SIG Design & Technology looks at the importance of getting an accurate picture of the state of a flat roof before carrying out repairs. A good survey will help inform a detailed maintenance, repair and reroofing strategy.
The article will use examples from a primary school in the North of England that SIG have been working with for over three years, implementing an ongoing strategy to look after their flat roofs. The original work began when SIG were contacted by a partner surveyor to identify the causes of a leaking flat roof.
Phase 1 of the work, which was completed last year, allowed classes to be decanted into repaired areas in preparation for Phase 2, which has just received Condition Improvement Fund (CIF) for 2019-20.
Four core samples were taken during a detailed survey in preparation for Phase 2 of the works. Three were taken from one roof area and one from a second roof. Both roofs were part of the successful CIF funding bid for this work.
The school was experiencing leaking under each of the core sample areas.
The first core sample showed that the roof was a bitumen flat roof laid over insulation onto a chipboard deck. There was a Vapour Control layer however the insulation was saturated and visible water within the roofing system. The chipboard deck was exposed at the bottom, but it appeared to be unaffected by the moisture at this point.
The second sample was taken from the same roof but in a different position and showed visible water and saturated insulation, and the deck here is also dry.
The third core sample was taken on the same roof but in a different place. The sample showed a complete deck failure – a chipboard deck in this area had completely rotted away and you could see a hole at the bottom of the core sample.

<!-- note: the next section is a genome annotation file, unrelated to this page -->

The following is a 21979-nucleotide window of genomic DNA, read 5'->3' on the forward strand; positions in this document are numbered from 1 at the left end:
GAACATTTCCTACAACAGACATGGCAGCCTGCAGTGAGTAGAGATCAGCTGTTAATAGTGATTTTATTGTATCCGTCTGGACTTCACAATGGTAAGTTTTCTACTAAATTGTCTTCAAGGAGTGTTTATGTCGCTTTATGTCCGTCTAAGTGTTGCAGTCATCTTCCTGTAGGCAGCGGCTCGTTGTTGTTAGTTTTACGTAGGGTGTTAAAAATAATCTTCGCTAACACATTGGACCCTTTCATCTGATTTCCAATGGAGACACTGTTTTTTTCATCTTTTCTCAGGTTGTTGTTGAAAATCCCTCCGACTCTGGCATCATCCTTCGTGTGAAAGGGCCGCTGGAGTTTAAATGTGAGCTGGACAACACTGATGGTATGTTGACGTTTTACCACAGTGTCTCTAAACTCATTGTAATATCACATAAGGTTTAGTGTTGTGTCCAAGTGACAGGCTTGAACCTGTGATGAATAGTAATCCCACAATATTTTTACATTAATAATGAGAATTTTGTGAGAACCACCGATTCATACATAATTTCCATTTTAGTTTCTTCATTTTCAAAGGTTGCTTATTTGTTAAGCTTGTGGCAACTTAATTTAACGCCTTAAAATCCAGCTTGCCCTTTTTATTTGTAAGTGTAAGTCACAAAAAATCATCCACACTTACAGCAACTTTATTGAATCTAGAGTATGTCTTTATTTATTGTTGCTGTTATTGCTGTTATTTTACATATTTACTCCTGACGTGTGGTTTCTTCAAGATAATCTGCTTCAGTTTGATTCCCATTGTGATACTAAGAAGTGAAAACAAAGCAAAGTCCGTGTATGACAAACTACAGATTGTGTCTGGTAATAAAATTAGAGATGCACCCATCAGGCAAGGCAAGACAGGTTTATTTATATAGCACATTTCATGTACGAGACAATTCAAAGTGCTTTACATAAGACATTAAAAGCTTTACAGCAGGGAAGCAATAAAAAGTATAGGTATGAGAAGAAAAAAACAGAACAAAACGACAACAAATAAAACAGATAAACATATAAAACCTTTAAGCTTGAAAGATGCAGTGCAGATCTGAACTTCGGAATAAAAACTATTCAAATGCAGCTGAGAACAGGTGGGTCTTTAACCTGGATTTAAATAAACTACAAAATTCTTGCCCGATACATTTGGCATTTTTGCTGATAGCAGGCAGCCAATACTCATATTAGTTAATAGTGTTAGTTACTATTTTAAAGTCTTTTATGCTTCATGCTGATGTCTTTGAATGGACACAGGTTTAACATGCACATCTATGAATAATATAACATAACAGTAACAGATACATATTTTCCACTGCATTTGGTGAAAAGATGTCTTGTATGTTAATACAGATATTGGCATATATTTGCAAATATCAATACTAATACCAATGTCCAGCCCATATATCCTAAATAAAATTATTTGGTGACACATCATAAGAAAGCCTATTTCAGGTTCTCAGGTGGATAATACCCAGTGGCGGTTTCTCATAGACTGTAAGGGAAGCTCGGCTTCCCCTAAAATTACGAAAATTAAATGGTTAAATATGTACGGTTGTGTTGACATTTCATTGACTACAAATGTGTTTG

The fourth core sample was taken in another roof area, a Single Ply roof membrane over insulation and a plywood deck. Everything here was dry and the deck in good condition. However, there was no Vapour Control Layer in the build-up. Whilst water was displaying inside the school in this area, this water was caused by Interstitial Condensation, not by a leak – not all water ingress is caused by leaking roof membranes.
The core samples revealed areas of saturated insulation, areas of failed deck and a single ply roof without a vapour control layer.
The core samples taken led to an estimate that 75% of the deck had failed. As a result, the budget and the successful school funding application allowed for all roofs to be stripped back to deck and a 75% deck replacement.
If this informed calculation hadn’t been made and the bid was successful, the school would have had to find funds from elsewhere to replace any failed deck, or even make a new grant application. The cost a new deck over this whole roof would have been over £20,000.
SIG’s advice about intrusive surveys for school roof repairs
In order to make an accurate application for funding and for a successful project to follow SIG recommends that a school takes the following steps:
1. Use a specialist roofing design company to make the survey and support the funding application, including informing any phasing decisions.
2. Ensure the surveyor looks at the whole roof, not just one small section. Make sure their proposal includes for the time required.
3. Have your surveyor carry out sufficient core samples and inspections to gain an accurate view of the condition of the roof, not just its saturation level. Remember core samples should not be taken if the roof is under warranty.
4. Ensure that a specialist roofing contractor carries out the repair and replacement works and that these are inspected by the design team who carried out the survey and made the application.
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